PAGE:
All of your aquarium parameters look great for a new aquarium that is cycling, and it’s possible that your biological filtration may have completed the cycling process, especially if you are using live rock and live sand. As you know, the porous interior of pre-cured live rock houses a considerable population of both aerobic nitrifying bacteria and anaerobic denitrifying bacteria, and this can provide the aquarium with some limited instant biological filtration ability and therefore help accelerate the cycling process. Live sand likewise contains both Nitrobacter and Nitrosomonas nitrifying bacteria, which helps speed up the nitrogen cycle by providing the necessary "seed" bacteria to kickstart the whole cycling process. But the use of live rock and live sand, or pre-aged saltwater, will not eliminate the need to cycle your aquarium entirely. You will still need to provide a source of ammonia to feed the beneficial bacteria and build up a sufficient population of the "good guys" in order to handle all the wastes produced by your seahorses, and you will have to monitor the aquarium closely while it cycles in order to determine when the process is complete.
So, if you have been feeding the nitrifying bacteria in your biofilter by providing them with a source of ammonia — say hardy, expendable fish such as damsels or mollies, for example, or perhaps decaying cocktail shrimp instead — or adding the ammonia directly yourself, drop by drop, and your ammonia and nitrite readings are at zero, then it sounds like your aquarium has indeed cycled and is ready for the cleanup crew.
But if you have not been providing a substantial source of ammonia for your newly established aquarium, the ammonia and nitrite readings are staying at zero simply because there is no bioload — nothing to produce ammonia in the first place. In that case, the cycling process really has yet to begin.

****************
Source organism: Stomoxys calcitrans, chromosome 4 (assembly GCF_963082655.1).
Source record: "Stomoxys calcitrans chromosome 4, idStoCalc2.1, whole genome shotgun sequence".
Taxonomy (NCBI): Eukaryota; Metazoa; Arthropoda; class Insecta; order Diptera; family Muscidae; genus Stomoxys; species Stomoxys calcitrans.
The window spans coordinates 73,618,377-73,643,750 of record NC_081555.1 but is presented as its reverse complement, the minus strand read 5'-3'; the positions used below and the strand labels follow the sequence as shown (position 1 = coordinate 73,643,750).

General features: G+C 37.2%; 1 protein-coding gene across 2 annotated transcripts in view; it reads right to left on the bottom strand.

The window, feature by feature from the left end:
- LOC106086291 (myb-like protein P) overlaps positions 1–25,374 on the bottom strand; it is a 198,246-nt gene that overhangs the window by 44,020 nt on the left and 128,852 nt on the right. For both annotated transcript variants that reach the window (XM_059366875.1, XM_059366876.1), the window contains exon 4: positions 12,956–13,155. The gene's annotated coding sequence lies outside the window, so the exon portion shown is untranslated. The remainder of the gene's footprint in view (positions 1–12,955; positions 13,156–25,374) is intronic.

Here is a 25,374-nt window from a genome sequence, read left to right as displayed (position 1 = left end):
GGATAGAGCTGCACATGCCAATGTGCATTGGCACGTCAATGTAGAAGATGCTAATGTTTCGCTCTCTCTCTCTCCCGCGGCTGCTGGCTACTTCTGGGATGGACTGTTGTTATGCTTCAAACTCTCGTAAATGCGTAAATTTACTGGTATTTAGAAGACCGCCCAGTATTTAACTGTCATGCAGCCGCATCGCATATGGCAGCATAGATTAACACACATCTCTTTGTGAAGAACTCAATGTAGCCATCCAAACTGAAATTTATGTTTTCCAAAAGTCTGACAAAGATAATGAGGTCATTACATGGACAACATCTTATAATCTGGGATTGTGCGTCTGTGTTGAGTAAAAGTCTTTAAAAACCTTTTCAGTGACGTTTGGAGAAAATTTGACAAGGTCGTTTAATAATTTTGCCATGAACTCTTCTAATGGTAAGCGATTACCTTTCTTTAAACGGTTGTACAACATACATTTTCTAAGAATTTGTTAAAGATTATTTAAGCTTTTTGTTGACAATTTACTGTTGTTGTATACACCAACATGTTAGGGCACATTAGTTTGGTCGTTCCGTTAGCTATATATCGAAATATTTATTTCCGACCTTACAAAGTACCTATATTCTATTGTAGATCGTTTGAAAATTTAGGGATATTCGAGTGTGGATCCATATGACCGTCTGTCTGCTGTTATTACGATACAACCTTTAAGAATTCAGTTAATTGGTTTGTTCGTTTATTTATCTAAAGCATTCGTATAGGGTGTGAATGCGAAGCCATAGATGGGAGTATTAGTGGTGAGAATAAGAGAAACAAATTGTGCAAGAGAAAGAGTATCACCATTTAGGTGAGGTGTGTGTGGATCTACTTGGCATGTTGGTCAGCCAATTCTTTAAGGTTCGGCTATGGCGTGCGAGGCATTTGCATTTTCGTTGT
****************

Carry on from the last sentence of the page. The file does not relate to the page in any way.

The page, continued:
You are quite correct, sir — you want to see a nice high ammonia peak when first cycling your aquarium in order to build up a large population of the Nitrosomonas bacteria that feed on the ammonia, followed by a correspondingly high spike in the nitrite levels to promote a large population of the Nitrobacters that consume the nitrite. So you don’t want to do anything that will reduce the levels of ammonia and/or nitrite in your aquarium while the population of beneficial nitrifying bacteria is becoming established.
Take care not do anything to remove ammonia and/or nitrate from your aquarium while it is cycling initially and the biofiltration is becoming established. No chemical filtration media of any kind, including nitrate absorbers, should be used while the aquarium cycles, nor should you perform water changes or operate your protein skimmer or ultraviolet sterilizer until the cycling process has been completed. Protein skimming, UV, water changes, and the use of chemical filtration media can actually prolong the cycling process and reduce the numbers of beneficial nitrifying bacteria that build up by depriving them of food.
In short, if you can advise me what sort of ammonia source you are using to feed your beneficial nitrifying bacteria, then I can give you a better idea of how far along your cycling process is and how much longer you may have to wait before the biological filtration is fully established and you can begin stocking the tank.
Low levels of nitrates are harmless to marine fish in general, including seahorses. We want the nitrates to remain below 20 ppm in our seahorse tanks at all times, and ideally below 10 ppm, if possible. But providing you won’t be keeping live corals that are compatible with seahorses in your aquarium, then you normally needn’t be concerned about monitoring nitrates at the low end of the range. Once your aquarium has cycled and the biofiltration is fully established, you only need to test the nitrates to make sure that they remain between 10-20 ppm. However, while the aquarium is cycling, testing nitrates in the low end of their range can give you an idea of when the Nitrobacter population is peaking and converting all of the available nitrite into nitrate, so it’s a good idea to check low end nitrates during the cycling process for this reason.
Best of luck cycling your new aquarium, arcprolife! Get back to me as soon as possible regarding the source of ammonia you are providing, and we’ll have a much better idea of how things are progressing.